Skip to main content

Tryptophan Metabolism Differs in Patients With Certain Psychiatric Disorders

January 12, 2021

People with major depressive disorder (MDD), bipolar disorder, or schizophrenia appear to metabolize tryptophan in the brain differently than people without mental health disorders, according to a study published in Molecular Psychiatry.

“Tryptophan can be metabolized to either a route where serotonin is produced, or to the kynurenine pathway,” said co-senior study author Brisa Fernandes, MD, PhD, a postdoctoral research fellow at The University of Texas Health Science Center at Houston.

“The research shows that people with mood disorders and schizophrenia not only have decreased levels of tryptophan overall, but the tryptophan they do have is being broken down more often in the kynurenine pathway, shifting away from the production of serotonin, the chemical made from tryptophan that is thought to regulate anxiety and improve mood.”

Current, But Not Remitted, Major Depressive Disorder Linked With Insulin Resistance

Dr. Fernandes and colleagues reached their findings through a systematic review and meta-analysis of 101 studies that assessed tryptophan amino acids metabolized in the kynurenine pathway, or kynurenine metabolites, in people with MDD, bipolar disorder, or schizophrenia and healthy controls. The research included 10,912 participants.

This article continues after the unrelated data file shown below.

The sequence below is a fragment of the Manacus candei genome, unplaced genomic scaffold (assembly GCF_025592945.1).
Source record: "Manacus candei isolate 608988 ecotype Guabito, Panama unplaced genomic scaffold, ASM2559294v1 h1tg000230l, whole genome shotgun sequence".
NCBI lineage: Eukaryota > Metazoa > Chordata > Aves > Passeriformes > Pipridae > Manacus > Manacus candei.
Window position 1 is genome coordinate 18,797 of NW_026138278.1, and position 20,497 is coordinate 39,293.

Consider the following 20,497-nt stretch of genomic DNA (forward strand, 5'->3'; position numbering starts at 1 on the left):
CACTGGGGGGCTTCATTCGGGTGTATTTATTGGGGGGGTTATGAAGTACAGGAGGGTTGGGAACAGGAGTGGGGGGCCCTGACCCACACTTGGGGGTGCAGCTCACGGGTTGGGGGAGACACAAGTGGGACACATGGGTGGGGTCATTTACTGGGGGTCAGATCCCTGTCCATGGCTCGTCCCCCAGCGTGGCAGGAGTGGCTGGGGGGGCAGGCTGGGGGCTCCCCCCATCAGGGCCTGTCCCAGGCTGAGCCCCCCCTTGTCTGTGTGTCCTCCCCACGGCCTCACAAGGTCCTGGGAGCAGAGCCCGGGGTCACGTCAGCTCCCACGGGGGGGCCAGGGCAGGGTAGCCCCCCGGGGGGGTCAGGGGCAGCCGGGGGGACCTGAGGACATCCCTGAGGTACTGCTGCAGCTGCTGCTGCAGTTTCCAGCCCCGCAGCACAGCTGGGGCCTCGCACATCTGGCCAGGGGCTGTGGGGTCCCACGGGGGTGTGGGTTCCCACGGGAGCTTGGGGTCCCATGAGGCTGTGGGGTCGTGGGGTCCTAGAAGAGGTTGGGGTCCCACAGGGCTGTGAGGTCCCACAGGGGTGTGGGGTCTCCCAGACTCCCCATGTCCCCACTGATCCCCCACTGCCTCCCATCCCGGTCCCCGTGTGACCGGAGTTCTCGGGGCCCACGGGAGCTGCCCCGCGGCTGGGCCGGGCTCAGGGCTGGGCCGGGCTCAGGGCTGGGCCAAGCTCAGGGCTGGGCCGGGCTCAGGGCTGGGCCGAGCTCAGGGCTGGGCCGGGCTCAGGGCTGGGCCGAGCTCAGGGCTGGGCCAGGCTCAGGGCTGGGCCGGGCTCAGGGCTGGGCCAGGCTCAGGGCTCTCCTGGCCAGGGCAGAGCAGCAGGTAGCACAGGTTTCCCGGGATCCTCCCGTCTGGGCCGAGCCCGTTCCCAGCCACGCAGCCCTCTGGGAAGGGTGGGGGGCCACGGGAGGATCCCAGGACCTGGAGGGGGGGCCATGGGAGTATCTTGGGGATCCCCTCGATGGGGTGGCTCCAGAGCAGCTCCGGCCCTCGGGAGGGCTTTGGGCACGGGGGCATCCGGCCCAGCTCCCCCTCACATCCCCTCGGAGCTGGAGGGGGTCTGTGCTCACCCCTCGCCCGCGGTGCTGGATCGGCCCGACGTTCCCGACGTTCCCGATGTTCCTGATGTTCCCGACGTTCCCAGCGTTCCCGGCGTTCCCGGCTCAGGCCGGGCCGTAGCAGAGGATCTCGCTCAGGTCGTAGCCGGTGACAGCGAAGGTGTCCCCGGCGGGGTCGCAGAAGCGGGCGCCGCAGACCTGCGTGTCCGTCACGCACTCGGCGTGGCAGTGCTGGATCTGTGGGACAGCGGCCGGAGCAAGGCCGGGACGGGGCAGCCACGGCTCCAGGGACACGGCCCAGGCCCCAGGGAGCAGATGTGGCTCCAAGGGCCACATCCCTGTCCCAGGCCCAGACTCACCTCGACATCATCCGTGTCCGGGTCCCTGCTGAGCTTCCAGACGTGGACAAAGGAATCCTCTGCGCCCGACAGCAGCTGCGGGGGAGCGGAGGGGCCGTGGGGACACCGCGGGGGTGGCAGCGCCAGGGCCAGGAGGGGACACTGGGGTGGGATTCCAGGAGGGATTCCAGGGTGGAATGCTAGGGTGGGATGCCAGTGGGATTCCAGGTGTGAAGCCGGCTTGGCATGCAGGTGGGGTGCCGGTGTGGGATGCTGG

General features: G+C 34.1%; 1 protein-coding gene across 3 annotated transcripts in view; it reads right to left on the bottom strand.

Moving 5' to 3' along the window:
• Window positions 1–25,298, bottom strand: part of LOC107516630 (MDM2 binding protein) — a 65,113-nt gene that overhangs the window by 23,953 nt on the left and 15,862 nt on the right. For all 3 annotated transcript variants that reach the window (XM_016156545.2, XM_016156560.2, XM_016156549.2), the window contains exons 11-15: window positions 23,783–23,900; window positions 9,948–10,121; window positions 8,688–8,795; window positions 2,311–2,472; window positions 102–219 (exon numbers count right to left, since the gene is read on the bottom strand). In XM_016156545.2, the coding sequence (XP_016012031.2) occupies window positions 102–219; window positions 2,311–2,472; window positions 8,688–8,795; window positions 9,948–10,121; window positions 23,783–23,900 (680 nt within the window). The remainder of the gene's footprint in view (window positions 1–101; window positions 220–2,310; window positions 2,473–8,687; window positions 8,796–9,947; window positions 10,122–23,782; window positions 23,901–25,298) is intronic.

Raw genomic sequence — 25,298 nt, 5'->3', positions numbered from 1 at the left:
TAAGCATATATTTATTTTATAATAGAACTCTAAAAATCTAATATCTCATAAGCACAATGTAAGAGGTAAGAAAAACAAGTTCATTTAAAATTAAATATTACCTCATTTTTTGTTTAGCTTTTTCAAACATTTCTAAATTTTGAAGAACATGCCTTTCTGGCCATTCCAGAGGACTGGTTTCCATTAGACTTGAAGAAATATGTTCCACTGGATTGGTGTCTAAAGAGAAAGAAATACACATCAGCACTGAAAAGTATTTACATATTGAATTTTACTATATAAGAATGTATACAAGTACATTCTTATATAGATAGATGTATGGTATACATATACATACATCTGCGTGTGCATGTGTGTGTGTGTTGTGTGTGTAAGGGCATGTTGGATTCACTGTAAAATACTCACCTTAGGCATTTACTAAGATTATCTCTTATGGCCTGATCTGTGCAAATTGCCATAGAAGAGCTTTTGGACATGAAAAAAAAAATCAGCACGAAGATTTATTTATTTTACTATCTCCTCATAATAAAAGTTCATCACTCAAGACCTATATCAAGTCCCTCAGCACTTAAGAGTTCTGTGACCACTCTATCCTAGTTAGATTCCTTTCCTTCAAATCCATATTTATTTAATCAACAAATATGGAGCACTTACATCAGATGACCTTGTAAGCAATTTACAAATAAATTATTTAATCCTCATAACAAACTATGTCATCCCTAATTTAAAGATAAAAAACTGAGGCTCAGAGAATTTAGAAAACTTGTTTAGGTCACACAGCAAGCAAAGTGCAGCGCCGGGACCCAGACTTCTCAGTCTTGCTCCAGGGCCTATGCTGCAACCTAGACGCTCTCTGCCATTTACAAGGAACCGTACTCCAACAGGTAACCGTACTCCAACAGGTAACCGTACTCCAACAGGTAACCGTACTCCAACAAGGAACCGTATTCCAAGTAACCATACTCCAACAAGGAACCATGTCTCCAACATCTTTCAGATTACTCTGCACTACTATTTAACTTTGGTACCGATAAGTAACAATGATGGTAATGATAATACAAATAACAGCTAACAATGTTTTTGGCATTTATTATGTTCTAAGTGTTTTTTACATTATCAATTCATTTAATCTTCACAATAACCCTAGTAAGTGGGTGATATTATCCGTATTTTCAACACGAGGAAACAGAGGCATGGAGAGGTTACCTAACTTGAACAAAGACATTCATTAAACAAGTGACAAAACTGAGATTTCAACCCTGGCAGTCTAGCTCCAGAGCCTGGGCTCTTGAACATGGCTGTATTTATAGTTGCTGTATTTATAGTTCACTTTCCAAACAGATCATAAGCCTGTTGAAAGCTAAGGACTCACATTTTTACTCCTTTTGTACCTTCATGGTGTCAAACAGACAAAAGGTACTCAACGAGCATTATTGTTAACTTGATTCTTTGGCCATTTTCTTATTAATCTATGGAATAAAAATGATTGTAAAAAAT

Findings from the meta-analysis suggest a shift from serotonin production to the kynurenine pathway in patients with mental health disorders.

“In addition, a differential pattern exists between mood disorders and schizophrenia,” researchers wrote, “with a preferential metabolism of kynurenine to the potentially neurotoxic quinolinic acid instead of the neuroprotective kynurenic acid in mood disorders but not in schizophrenia.”

Novel Dextromethorphan-Bupropion Tablet Rapidly Improves Depressive Symptoms

Researchers next hope to validate the findings in their patients.

“This is important research that hopefully will lead to a better understanding of mechanisms involved in major mental illnesses, as well as a higher level of personalization in treatments so we can best match patients to a treatment plan we know will help them,” said co-senior study author Jair Soares, MD, PhD, The University of Texas Health Science Center at Houston.

—Jolynn Tumolo

References

Marx W, McGuinness AJ, Rocks T, et al. The kynurenine pathway in major depressive disorder, bipolar disorder, and schizophrenia: a meta-analysis of 101 studies. Molecular Psychiatry. 2020 November 23;[Epub ahead of print.] 

Laukka A. Researchers discover brain pattern that could improve mental health disorder diagnosis and treatment [press release]. Houston, Texas: The University of Texas Health Science Center at Houston; December 15, 2020.

Back to Top